On this day in 1972 the Northrop YA-9 had its first flight.
Faced with criticism that the Air Force didn’t take close air support seriously, the Attack Experimental program office was formed and, on March 6, 1967, a request for information was sent to 21 contractors with the goal of developing a low-cost, highly survivable aircraft. From these requests, two finalists emerged: the Northrop YA-9 and the Fairchild YA-10.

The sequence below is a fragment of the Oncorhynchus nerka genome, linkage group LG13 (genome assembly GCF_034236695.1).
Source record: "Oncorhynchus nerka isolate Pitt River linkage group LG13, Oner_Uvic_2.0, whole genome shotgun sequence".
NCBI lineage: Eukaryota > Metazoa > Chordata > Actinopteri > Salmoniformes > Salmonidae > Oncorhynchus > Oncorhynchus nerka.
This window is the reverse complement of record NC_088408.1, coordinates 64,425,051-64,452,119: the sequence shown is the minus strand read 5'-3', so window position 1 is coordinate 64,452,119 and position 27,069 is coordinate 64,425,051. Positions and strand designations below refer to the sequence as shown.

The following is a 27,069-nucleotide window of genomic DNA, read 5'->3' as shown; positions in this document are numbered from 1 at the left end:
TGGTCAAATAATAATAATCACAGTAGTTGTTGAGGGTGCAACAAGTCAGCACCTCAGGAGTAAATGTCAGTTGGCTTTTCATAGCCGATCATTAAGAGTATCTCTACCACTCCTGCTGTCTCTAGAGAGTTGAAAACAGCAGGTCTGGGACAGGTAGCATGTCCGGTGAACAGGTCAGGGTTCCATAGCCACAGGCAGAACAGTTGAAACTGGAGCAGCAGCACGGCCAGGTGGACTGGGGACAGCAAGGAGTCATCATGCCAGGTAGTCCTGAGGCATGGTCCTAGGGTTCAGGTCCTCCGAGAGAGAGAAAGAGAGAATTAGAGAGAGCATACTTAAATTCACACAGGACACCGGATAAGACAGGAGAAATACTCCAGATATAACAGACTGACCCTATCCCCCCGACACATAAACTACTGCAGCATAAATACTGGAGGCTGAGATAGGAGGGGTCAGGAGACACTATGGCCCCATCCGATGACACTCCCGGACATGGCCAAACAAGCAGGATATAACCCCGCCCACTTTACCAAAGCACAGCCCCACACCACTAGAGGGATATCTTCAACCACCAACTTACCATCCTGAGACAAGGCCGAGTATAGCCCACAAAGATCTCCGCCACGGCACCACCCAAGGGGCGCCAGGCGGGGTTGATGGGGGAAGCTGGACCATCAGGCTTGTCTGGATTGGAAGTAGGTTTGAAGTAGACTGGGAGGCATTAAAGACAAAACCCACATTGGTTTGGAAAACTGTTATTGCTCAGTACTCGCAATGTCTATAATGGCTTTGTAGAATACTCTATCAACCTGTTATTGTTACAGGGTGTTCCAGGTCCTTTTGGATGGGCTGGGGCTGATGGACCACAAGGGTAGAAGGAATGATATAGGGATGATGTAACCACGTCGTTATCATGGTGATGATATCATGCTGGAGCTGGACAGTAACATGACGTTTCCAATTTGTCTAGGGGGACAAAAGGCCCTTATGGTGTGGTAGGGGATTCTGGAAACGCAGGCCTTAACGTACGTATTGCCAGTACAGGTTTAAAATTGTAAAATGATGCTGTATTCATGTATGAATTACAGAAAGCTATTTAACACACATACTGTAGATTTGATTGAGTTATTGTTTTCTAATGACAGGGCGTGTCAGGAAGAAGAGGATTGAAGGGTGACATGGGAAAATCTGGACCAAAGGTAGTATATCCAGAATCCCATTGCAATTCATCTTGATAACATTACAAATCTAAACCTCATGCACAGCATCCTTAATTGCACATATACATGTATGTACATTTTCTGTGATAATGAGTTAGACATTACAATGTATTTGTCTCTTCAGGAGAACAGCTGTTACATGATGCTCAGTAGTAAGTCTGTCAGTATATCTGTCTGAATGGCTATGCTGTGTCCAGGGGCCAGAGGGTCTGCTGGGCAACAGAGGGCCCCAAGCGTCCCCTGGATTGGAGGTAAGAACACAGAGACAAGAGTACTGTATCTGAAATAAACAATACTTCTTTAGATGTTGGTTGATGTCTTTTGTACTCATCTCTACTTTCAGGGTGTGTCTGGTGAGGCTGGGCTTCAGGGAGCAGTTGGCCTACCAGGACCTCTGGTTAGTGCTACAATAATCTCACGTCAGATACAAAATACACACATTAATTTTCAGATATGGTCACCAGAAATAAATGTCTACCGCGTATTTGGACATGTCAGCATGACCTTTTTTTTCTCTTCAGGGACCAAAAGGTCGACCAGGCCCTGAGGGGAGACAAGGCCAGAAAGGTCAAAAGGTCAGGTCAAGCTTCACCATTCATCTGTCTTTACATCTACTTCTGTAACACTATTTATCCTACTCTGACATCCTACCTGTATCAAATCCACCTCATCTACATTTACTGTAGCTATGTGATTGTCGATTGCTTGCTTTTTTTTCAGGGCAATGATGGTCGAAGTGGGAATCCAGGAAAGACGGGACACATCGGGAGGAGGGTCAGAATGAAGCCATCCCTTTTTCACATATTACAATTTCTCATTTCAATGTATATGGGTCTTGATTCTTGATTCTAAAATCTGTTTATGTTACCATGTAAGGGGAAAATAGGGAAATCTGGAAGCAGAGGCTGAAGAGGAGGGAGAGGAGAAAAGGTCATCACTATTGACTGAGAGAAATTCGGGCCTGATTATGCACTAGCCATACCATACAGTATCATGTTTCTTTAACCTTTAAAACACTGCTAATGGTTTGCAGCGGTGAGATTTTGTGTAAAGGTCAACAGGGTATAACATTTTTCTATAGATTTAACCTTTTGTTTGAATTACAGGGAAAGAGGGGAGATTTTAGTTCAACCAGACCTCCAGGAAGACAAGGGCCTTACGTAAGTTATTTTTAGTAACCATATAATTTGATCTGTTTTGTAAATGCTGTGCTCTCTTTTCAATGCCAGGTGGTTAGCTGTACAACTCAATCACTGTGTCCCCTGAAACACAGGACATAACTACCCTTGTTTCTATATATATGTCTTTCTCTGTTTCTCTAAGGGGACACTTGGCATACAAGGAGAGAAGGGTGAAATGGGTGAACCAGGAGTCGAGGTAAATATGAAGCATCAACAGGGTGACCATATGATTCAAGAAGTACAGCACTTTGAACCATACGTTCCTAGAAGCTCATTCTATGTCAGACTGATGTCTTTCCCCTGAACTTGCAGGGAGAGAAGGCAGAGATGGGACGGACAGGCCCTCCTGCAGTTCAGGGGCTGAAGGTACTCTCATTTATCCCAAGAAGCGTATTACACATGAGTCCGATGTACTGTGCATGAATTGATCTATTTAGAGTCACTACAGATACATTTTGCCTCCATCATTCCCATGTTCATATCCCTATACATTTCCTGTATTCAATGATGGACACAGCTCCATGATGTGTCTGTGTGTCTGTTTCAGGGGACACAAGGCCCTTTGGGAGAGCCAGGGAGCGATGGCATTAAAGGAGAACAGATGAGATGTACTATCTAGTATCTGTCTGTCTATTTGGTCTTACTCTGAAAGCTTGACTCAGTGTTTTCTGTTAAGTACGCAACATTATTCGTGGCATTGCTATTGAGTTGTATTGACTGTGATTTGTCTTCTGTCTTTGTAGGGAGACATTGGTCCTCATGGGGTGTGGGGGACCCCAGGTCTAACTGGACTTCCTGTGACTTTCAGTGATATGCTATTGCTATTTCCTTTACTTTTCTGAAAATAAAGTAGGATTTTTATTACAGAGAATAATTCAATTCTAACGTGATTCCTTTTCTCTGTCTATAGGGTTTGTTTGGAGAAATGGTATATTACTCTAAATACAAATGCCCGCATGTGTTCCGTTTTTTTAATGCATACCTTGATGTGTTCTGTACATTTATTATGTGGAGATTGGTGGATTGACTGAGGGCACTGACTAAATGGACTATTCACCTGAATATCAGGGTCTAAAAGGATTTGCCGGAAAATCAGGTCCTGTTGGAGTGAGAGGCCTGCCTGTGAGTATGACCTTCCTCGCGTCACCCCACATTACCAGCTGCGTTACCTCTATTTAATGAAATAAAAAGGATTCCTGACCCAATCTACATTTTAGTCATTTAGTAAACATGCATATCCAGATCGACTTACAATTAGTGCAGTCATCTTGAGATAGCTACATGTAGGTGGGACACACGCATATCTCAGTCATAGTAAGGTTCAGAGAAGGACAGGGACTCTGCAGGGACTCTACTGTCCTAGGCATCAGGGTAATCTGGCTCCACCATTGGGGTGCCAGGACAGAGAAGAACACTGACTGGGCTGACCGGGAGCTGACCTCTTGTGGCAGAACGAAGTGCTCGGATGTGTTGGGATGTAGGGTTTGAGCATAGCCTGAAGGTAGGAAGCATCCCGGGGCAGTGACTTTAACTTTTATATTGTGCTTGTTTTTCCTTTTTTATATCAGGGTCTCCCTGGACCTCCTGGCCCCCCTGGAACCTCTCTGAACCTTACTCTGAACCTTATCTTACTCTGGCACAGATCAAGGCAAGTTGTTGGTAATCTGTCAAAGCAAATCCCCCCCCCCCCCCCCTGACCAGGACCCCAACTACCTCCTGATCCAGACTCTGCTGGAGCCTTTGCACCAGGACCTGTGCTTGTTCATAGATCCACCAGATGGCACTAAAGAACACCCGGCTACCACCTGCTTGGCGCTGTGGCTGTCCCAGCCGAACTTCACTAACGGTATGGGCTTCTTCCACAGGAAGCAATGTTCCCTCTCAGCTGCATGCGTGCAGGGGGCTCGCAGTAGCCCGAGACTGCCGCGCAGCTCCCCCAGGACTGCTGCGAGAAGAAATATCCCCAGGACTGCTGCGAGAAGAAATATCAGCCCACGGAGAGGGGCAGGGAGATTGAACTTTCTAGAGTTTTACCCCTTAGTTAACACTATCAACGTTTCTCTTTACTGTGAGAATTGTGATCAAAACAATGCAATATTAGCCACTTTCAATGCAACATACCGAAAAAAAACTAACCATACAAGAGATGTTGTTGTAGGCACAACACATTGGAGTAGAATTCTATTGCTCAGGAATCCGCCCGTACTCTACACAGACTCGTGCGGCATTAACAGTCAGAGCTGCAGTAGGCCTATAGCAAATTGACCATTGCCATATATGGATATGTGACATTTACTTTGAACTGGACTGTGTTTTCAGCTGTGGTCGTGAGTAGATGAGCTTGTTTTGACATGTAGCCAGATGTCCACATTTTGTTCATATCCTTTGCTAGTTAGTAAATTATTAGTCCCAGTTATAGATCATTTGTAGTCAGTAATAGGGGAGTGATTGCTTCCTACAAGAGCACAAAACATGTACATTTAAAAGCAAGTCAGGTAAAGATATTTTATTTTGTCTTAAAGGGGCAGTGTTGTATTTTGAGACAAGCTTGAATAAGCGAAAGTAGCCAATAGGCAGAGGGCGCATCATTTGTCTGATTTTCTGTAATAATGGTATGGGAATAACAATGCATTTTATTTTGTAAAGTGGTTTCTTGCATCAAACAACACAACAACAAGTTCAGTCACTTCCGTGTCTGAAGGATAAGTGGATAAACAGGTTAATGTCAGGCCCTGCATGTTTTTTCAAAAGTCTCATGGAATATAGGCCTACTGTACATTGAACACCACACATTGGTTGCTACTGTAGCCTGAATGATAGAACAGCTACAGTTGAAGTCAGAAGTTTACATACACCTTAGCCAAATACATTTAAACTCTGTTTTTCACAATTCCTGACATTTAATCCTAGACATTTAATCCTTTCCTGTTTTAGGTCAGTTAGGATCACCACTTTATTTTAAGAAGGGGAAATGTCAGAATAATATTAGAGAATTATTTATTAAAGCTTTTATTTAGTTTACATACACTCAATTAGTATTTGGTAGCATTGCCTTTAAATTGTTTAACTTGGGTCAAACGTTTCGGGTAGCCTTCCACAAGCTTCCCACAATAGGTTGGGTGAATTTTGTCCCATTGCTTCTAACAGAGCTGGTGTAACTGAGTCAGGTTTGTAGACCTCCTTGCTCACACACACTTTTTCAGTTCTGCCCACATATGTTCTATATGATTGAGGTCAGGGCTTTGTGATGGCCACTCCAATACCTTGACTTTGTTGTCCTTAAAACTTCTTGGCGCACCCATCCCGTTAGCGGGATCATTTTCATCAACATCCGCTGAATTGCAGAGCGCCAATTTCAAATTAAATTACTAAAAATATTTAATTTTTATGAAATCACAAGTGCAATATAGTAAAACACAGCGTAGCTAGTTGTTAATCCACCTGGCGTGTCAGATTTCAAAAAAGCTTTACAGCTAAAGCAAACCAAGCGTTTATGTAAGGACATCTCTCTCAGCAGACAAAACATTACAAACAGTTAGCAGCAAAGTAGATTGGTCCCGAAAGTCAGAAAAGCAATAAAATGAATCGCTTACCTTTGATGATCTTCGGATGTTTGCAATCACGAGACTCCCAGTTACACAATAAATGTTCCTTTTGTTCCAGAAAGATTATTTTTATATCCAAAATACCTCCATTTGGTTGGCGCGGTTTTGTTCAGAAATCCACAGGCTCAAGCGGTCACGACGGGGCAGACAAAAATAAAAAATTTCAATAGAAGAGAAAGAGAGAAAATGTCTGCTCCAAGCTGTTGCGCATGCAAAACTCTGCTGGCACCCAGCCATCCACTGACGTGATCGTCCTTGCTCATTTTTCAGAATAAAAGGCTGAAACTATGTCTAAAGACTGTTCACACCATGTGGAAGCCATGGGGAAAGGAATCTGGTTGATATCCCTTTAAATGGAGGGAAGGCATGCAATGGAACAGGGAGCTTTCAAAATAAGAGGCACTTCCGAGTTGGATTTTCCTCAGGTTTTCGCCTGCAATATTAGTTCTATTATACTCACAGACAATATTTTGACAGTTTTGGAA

A fly-off between the two aircraft took place between October 10 and December 9, 1972, with the YA-10 being declared the winner on January 18, 1973. This aircraft is today known as the A-10 Thunderbolt II. The two YA-9 prototypes were given to NASA for continued flight tests before being retired, with their engines being removed and mated to a C-8 Buffalo as part of the NASA-Boeing Quiet Short-Haul Research Aircraft study. One of the airframes is on display at the March Field Air Museum at March Air Reserve Base in California, with the other sitting in a storage yard at Edwards Air Force Base awaiting restoration.